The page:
THIS article by Rabinovitch (2019) tests the hypothesis that the rare intervals of the diatonic template (tritone and semitone) are emphasized in Gjerdingen's (2007) schemata in usage, in terms of the essential scale degrees of the schemata, what Rabinovitch calls their skeletons. This is a reasonable guess, when one considers the primal schema, the Meyer, ^1-^7…^4-^3, which embraces the two semitones of the diatonic set, and typically accompanies ^4 with the diminished fifth as a vertical interval. Similarly, the Fenaroli, ^4-^3-^7-^1. Indeed, one could collate the schemata in their abstract forms (e.g., the "schema prototypes" collected in Gjerdingen, 2007, Appendix A) and tabulate the intervals between successive scale degrees in the treble, and the treble-bass verticalities, to discover the ratios of rare intervals to common intervals. This would be a worthwhile exercise although there would be questions to work out (one of them, whether to assume major mode for the schemata, is thematic in this study whose title refers to "the heyday of the major mode").

Rabinovitch, however, is interested in the schemata in their actual usage in a corpus of Galant music, and he differentiates his skeletons from the schema prototypes: "[G]alant schemata are not yet observable features" (p. 91). For methodological reasons that he presents in the article, he chooses Gjerdingen's own collection of analyzed complete movements in Music in the Galant Style. Given the striking predominance of major-mode compositions in the second half of the eighteenth century, as compared especially with the first half of the century and also with the nineteenth century (see Table 1), his decision to assume a major-key environment is reasonable. While Gjerdingen sets the limits of the Galant style as spanning thirty years on either side of the half-century divide, 1720–1780, the fourteen movements Rabinovitch analyzes are in fact all in the major mode. Thus, the expectation is that most schema appearances will be in a major context—those associated with beginnings and endings of pieces and interior cadences or passages in closely related dominant or subdominant keys (adopting an attitude he refers to as "hyper-local tonal identity," the attitude historically more pertinent than "later monotonal conceptions"), together with, however, minor mode "touches," usually shifts to parallel minor or tonicizations of other minor keys.

As part of his title suggests ("the ubiquity of the rarest interval"), an over-representation of the vertical tritone in this corpus is in fact realized. The perhaps more problematic question of tallying melodic semitones does not, he concludes, bear out his hypothesis (but we will see that an interpretation much more favorable to his hypothesis is indeed available).

The motivation to tabulate rare intervals is situated in relation to the "rare interval hypothesis" (Browne, 1981; Brown & Butler, 1981; Butler, 1989). Browne (1981) departs from the observation that diatonic intervals from the semitone to the tritone have unique multiplicities, covering integers 1 to 6 (i.e., the interval vector of Forte's, 1973, set-class 7-35, corresponding to the diatonic scale, is <2 5 4 3 6 1>). The rare intervals are thus the semitone and tritone, multiplicities 2 and 1, respectively. Browne explores the dichotomy of "position finding" vs. "pattern matching," where the rare intervals enable the former and the common intervals the latter. Pattern matching, a kind of self-similarity of the diatonic set, suggests a balance of sameness and difference in sub-objects of the set; an environment not too boring yet not too exciting; a reduced cognitive load in processing. Position finding, on the other hand, is the relevant side of the dichotomy here: the half steps, their asymmetric (maximally even) distribution within the octave, are marked by their rarity with respect to the whole steps, and the uniqueness of the tritone determines the particular diatonic set (as long as one can discern whether the interval is to be understood as a diminished fifth or an augmented fourth). That is, up to enharmonicism, a tritone and one other note of the diatonic set uniquely determine with which of the 12 diatonic collections we are dealing (see Brown & Butler, 1981).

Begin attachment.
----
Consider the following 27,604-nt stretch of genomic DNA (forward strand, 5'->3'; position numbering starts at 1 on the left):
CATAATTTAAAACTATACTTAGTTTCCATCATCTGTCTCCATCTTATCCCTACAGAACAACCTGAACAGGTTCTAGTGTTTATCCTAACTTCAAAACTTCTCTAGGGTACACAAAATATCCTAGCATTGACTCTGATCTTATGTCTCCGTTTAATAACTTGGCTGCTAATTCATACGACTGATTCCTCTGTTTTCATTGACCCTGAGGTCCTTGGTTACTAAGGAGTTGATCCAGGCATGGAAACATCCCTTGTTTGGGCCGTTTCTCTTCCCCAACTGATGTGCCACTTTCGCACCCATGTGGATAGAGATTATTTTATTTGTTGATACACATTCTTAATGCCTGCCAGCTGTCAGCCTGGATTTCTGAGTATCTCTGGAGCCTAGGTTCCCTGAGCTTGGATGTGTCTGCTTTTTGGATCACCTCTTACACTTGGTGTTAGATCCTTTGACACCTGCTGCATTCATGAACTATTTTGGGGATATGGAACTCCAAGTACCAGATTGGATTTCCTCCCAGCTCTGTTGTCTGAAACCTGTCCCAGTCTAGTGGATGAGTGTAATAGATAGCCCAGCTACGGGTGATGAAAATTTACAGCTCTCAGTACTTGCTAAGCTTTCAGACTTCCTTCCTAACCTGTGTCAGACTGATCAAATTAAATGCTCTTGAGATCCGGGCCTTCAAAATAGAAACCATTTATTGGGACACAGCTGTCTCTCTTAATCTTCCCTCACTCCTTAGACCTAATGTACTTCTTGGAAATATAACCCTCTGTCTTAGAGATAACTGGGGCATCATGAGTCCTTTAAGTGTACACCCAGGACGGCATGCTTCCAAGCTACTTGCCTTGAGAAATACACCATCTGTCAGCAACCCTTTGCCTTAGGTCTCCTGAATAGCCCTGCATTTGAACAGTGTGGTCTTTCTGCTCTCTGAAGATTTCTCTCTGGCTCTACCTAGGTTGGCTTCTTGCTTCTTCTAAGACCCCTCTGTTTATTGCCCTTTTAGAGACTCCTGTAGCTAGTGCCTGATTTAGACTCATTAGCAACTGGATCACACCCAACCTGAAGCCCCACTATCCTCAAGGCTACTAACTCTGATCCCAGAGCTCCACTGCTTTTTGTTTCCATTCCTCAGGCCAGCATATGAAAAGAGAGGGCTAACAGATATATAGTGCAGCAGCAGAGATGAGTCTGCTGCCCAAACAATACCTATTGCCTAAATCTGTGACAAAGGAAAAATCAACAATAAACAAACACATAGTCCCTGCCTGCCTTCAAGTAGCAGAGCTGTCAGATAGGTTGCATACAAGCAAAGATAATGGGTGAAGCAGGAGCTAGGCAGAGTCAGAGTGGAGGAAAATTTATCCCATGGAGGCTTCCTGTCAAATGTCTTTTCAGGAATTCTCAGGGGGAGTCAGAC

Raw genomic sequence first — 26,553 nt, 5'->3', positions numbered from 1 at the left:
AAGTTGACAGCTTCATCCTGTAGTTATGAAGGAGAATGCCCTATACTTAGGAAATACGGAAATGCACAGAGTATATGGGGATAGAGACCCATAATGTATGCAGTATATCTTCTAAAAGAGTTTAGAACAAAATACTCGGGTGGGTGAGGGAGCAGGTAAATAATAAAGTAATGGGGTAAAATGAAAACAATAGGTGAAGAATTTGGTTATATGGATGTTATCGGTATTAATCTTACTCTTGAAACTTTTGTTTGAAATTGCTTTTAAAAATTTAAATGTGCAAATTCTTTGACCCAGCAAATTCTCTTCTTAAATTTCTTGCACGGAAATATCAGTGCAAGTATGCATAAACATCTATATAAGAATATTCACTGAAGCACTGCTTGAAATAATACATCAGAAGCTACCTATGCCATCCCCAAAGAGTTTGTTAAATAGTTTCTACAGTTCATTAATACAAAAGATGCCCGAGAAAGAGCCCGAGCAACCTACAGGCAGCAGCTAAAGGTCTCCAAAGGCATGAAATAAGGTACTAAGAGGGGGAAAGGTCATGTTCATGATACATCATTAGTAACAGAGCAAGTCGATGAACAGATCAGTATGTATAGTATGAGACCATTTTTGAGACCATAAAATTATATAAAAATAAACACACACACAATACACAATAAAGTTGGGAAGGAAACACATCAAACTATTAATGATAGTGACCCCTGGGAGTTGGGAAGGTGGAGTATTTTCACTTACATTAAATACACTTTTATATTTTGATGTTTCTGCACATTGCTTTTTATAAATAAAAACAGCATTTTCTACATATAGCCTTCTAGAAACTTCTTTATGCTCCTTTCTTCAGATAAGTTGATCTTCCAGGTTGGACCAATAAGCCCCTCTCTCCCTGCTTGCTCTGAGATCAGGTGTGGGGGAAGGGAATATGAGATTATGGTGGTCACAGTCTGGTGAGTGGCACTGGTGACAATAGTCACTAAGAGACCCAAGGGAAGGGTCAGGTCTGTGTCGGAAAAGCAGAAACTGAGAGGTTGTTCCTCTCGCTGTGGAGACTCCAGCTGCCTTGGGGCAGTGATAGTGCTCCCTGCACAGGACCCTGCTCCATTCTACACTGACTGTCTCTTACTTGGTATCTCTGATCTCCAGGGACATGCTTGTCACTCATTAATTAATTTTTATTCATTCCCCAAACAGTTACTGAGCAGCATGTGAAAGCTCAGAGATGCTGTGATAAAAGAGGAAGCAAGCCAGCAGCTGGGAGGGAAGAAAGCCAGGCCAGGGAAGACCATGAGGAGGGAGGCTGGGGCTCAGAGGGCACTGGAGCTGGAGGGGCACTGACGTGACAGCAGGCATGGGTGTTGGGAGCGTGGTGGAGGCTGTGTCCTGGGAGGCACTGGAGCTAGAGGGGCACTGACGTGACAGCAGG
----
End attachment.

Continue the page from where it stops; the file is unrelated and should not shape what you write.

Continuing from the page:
To the extent we are willing to conflate diatonic collections and major keys, then, position finding is tantamount to (major) key finding. Note, however, that the interval vector is a property of the pitch-class set, not only of the corresponding major scale. To the extent that one would consider the natural minor scale to be the foundation for the relative minor key, this would be the same collection. In any case, the interval vector is invariant for all of the diatonic modes. Thus, a priori, exposure to rare intervals would not be sufficient to determine the key. Rabinovitch notes: "Indeed, some of the recent or semi-recent experiments suggest that scale-degree frequencies by themselves are not sufficient tonal cues for listeners" (p. 92).